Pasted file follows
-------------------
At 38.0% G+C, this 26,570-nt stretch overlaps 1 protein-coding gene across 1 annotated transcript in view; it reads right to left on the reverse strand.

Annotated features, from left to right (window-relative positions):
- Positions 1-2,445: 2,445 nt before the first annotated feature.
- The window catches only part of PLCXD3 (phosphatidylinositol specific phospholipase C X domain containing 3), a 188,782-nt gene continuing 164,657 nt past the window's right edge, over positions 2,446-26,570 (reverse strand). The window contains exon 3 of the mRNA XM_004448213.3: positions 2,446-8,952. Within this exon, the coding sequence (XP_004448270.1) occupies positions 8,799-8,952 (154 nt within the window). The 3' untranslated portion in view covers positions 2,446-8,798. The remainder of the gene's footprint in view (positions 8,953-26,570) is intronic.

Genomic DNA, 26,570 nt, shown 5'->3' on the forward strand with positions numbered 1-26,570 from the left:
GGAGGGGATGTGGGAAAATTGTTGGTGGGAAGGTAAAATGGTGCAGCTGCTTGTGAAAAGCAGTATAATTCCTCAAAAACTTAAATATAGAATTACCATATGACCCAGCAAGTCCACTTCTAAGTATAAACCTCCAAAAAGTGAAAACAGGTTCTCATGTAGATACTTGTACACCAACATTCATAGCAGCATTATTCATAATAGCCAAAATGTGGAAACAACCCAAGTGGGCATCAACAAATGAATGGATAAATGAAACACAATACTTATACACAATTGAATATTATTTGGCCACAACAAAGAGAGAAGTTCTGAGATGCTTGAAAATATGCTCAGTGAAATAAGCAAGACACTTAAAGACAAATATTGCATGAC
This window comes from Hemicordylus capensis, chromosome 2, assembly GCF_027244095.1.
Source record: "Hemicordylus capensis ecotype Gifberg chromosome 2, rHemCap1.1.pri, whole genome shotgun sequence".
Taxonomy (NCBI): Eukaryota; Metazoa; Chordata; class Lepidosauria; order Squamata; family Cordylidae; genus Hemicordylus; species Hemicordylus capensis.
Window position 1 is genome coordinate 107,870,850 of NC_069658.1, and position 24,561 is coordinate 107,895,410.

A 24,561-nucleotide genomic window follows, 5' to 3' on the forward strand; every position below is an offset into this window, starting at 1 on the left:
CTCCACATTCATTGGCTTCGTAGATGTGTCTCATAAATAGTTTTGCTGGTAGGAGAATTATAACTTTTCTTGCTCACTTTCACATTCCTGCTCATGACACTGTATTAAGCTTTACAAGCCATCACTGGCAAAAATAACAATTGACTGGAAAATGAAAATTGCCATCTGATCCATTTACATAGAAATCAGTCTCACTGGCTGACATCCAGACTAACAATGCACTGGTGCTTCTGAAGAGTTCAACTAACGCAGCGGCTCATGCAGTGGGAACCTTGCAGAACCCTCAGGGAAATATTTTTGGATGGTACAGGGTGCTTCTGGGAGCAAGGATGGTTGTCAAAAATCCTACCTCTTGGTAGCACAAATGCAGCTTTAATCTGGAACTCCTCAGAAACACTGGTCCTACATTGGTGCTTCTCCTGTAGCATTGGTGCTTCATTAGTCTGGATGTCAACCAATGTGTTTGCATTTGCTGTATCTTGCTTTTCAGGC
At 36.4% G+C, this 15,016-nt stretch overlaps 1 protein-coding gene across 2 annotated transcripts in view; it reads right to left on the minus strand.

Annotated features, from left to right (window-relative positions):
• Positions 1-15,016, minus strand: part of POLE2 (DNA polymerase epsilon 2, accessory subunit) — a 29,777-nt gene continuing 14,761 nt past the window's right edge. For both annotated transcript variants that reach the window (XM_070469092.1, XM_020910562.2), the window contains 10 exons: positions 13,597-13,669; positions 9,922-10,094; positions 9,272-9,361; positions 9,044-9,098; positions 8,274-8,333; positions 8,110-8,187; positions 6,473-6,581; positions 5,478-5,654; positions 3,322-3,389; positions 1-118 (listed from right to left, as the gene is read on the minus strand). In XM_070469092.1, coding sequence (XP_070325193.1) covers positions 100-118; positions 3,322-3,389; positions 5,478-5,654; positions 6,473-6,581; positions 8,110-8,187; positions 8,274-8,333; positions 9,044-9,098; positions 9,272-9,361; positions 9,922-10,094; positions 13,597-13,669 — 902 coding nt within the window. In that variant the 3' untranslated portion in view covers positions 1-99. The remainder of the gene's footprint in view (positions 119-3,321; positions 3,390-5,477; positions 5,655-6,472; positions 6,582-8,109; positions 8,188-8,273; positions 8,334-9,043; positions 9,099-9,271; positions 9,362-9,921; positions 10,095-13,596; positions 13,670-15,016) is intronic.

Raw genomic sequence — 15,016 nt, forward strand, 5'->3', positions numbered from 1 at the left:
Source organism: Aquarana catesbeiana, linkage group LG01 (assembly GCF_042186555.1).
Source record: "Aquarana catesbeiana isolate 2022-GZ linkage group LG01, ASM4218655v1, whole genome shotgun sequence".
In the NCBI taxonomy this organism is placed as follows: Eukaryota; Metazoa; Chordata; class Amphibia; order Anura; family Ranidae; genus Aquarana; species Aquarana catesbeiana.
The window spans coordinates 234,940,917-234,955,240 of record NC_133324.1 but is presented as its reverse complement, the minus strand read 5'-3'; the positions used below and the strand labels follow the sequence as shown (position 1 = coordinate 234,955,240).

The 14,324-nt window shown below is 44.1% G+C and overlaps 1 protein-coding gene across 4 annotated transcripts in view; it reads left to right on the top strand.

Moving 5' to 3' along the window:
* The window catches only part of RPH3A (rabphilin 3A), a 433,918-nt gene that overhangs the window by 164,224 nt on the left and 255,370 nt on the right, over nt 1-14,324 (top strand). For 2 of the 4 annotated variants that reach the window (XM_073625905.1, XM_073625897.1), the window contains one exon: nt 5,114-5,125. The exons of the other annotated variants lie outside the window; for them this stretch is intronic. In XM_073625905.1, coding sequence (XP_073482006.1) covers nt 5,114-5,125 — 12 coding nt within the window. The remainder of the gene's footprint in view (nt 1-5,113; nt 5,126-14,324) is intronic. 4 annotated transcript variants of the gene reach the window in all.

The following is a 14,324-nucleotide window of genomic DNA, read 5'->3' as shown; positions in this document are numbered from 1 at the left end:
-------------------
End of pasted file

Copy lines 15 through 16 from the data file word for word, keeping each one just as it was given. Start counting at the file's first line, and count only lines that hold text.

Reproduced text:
• Positions 1-15,016, minus strand: part of POLE2 (DNA polymerase epsilon 2, accessory subunit) — a 29,777-nt gene continuing 14,761 nt past the window's right edge. For both annotated transcript variants that reach the window (XM_070469092.1, XM_020910562.2), the window contains 10 exons: positions 13,597-13,669; positions 9,922-10,094; positions 9,272-9,361; positions 9,044-9,098; positions 8,274-8,333; positions 8,110-8,187; positions 6,473-6,581; positions 5,478-5,654; positions 3,322-3,389; positions 1-118 (listed from right to left, as the gene is read on the minus strand). In XM_070469092.1, coding sequence (XP_070325193.1) covers positions 100-118; positions 3,322-3,389; positions 5,478-5,654; positions 6,473-6,581; positions 8,110-8,187; positions 8,274-8,333; positions 9,044-9,098; positions 9,272-9,361; positions 9,922-10,094; positions 13,597-13,669 — 902 coding nt within the window. In that variant the 3' untranslated portion in view covers positions 1-99. The remainder of the gene's footprint in view (positions 119-3,321; positions 3,390-5,477; positions 5,655-6,472; positions 6,582-8,109; positions 8,188-8,273; positions 8,334-9,043; positions 9,099-9,271; positions 9,362-9,921; positions 10,095-13,596; positions 13,670-15,016) is intronic.

Raw genomic sequence — 15,016 nt, forward strand, 5'->3', positions numbered from 1 at the left: